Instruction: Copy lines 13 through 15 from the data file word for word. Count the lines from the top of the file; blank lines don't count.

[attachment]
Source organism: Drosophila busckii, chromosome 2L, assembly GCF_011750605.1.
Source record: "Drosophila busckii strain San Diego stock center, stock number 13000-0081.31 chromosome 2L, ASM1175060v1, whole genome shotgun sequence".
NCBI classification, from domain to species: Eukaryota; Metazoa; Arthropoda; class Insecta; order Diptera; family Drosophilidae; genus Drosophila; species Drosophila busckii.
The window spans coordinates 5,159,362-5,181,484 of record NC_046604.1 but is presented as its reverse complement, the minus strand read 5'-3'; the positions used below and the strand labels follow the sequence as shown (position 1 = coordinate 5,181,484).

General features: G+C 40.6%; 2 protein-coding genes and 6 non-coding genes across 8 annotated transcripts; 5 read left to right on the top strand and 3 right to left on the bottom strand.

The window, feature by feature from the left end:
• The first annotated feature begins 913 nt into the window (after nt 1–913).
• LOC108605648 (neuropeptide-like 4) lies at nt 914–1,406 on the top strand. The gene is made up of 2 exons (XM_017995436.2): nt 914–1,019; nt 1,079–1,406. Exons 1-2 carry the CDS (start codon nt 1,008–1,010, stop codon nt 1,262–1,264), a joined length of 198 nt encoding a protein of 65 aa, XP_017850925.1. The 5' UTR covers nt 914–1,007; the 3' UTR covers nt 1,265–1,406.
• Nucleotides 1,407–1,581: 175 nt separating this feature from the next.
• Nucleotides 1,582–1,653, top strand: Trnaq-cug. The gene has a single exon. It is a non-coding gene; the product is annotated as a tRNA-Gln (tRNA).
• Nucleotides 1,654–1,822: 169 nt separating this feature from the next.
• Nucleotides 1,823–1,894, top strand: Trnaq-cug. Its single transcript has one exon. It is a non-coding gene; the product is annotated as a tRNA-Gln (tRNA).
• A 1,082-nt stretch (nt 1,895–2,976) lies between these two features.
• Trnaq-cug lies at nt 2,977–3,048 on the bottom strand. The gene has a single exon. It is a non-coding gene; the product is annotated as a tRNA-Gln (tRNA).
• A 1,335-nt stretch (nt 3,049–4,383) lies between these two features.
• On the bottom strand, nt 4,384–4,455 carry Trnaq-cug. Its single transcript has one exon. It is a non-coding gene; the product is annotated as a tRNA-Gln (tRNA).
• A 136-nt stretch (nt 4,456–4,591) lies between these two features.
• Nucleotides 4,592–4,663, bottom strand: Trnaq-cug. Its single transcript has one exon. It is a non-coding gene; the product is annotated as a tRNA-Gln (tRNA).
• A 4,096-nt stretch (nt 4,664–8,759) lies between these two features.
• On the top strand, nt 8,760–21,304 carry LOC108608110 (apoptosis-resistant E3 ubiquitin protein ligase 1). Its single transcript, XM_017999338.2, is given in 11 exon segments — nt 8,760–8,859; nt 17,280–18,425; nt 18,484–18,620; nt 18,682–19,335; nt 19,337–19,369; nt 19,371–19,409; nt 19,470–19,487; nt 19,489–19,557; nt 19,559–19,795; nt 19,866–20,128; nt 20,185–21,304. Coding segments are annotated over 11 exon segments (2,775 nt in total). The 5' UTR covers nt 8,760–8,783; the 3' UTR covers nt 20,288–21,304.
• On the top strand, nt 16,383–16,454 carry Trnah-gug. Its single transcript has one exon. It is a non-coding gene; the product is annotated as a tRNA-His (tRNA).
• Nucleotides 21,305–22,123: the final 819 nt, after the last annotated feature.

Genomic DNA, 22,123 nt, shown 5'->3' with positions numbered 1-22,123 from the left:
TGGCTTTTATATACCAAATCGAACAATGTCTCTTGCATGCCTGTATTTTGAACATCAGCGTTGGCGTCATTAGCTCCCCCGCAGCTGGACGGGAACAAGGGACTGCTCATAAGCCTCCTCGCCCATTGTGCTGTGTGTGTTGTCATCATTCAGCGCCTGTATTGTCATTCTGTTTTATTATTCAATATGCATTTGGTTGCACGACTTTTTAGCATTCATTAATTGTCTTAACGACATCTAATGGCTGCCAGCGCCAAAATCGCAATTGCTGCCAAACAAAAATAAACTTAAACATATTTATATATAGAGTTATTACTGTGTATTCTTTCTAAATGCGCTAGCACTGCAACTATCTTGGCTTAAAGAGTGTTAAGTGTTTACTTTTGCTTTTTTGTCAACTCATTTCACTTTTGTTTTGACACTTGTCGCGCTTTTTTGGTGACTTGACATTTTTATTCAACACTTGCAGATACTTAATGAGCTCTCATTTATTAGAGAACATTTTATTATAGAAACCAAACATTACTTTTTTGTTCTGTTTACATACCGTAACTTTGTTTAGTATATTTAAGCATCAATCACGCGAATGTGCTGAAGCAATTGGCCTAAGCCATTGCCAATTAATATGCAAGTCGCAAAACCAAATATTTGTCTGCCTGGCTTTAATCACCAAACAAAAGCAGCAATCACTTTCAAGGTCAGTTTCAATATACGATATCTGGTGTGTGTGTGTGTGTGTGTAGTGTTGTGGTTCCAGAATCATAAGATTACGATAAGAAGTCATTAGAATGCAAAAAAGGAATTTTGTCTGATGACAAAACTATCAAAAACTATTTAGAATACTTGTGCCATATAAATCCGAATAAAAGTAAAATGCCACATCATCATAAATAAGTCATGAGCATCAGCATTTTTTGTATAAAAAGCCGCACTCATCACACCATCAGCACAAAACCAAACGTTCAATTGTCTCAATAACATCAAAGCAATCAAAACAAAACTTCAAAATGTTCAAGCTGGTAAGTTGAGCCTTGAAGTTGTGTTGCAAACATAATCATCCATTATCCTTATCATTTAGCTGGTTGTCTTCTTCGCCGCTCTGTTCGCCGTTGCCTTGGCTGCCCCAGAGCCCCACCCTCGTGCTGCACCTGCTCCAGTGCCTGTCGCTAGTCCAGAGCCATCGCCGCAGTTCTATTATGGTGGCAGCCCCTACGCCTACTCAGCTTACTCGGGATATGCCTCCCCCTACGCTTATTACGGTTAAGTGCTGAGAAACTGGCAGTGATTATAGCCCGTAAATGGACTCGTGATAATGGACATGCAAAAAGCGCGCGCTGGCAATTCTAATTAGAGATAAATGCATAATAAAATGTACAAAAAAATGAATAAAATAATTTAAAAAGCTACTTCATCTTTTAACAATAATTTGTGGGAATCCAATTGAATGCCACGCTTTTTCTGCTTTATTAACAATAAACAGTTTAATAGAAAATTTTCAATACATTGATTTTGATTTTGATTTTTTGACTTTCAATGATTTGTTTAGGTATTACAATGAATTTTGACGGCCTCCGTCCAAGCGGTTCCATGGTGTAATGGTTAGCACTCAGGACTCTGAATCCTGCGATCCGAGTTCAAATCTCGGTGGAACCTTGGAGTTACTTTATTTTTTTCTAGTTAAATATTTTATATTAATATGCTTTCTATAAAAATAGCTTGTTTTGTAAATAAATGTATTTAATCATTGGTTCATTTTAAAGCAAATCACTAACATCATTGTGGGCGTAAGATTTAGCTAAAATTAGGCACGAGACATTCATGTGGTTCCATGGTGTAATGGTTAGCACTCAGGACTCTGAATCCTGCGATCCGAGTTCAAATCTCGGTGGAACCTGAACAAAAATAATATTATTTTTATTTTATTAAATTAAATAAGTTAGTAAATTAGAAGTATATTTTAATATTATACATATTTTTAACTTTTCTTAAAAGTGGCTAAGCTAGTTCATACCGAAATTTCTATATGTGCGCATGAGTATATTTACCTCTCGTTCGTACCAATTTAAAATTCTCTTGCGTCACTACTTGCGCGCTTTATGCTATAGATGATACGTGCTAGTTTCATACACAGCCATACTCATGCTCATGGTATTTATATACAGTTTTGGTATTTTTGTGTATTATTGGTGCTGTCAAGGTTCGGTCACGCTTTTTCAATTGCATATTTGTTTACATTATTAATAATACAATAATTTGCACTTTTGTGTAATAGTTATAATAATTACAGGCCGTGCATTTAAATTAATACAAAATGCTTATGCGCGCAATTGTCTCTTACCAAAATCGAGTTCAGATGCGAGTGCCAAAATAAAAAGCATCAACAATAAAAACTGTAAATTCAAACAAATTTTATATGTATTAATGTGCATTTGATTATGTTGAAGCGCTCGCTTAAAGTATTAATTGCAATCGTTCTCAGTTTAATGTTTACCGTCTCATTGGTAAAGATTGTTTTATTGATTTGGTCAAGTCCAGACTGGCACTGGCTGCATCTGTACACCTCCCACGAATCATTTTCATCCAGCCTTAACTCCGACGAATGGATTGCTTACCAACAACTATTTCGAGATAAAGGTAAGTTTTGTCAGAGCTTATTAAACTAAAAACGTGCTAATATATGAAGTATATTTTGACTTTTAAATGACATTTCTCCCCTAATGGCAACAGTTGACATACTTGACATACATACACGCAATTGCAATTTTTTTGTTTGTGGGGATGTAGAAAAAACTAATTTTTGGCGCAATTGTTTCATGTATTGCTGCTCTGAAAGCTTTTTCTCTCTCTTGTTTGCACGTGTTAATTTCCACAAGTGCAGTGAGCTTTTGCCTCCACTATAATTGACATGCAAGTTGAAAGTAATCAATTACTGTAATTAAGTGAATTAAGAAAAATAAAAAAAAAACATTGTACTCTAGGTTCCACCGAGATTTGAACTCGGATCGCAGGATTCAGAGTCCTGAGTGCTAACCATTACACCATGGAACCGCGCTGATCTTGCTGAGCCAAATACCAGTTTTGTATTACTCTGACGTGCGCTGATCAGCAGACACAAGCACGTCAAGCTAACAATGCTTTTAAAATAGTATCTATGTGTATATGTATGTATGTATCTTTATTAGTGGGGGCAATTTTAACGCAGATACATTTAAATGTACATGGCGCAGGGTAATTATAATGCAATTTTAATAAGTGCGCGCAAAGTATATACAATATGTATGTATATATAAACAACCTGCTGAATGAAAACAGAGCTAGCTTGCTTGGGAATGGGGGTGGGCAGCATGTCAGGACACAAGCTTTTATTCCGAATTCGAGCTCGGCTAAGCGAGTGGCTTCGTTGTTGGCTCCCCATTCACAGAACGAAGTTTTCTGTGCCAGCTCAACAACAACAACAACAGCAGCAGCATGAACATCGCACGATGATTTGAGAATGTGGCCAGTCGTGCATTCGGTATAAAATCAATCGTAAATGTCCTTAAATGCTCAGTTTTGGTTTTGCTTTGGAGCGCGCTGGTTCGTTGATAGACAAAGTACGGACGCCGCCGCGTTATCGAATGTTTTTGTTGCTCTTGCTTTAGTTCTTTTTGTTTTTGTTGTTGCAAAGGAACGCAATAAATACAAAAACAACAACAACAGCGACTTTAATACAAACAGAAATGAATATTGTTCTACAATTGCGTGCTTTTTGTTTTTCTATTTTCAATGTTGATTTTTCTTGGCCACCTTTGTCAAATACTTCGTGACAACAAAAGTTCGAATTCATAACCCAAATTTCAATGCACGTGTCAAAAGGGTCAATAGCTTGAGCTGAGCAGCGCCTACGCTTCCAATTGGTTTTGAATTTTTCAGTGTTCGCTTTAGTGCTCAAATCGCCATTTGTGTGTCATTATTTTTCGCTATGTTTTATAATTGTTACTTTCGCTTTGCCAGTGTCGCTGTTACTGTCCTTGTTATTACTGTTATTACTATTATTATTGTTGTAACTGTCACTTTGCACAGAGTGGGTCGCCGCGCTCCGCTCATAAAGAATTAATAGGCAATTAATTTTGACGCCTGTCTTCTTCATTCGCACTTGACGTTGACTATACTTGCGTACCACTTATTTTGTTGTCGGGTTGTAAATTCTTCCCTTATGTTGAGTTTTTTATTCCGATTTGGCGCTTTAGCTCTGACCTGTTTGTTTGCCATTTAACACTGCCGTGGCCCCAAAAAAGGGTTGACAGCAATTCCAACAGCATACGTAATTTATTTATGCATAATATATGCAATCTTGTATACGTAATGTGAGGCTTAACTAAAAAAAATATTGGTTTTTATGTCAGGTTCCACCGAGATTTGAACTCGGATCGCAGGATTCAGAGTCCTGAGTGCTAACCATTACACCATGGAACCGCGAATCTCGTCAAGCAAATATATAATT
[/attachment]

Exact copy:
• A 1,082-nt stretch (nt 1,895–2,976) lies between these two features.
• Trnaq-cug lies at nt 2,977–3,048 on the bottom strand. The gene has a single exon. It is a non-coding gene; the product is annotated as a tRNA-Gln (tRNA).
• A 1,335-nt stretch (nt 3,049–4,383) lies between these two features.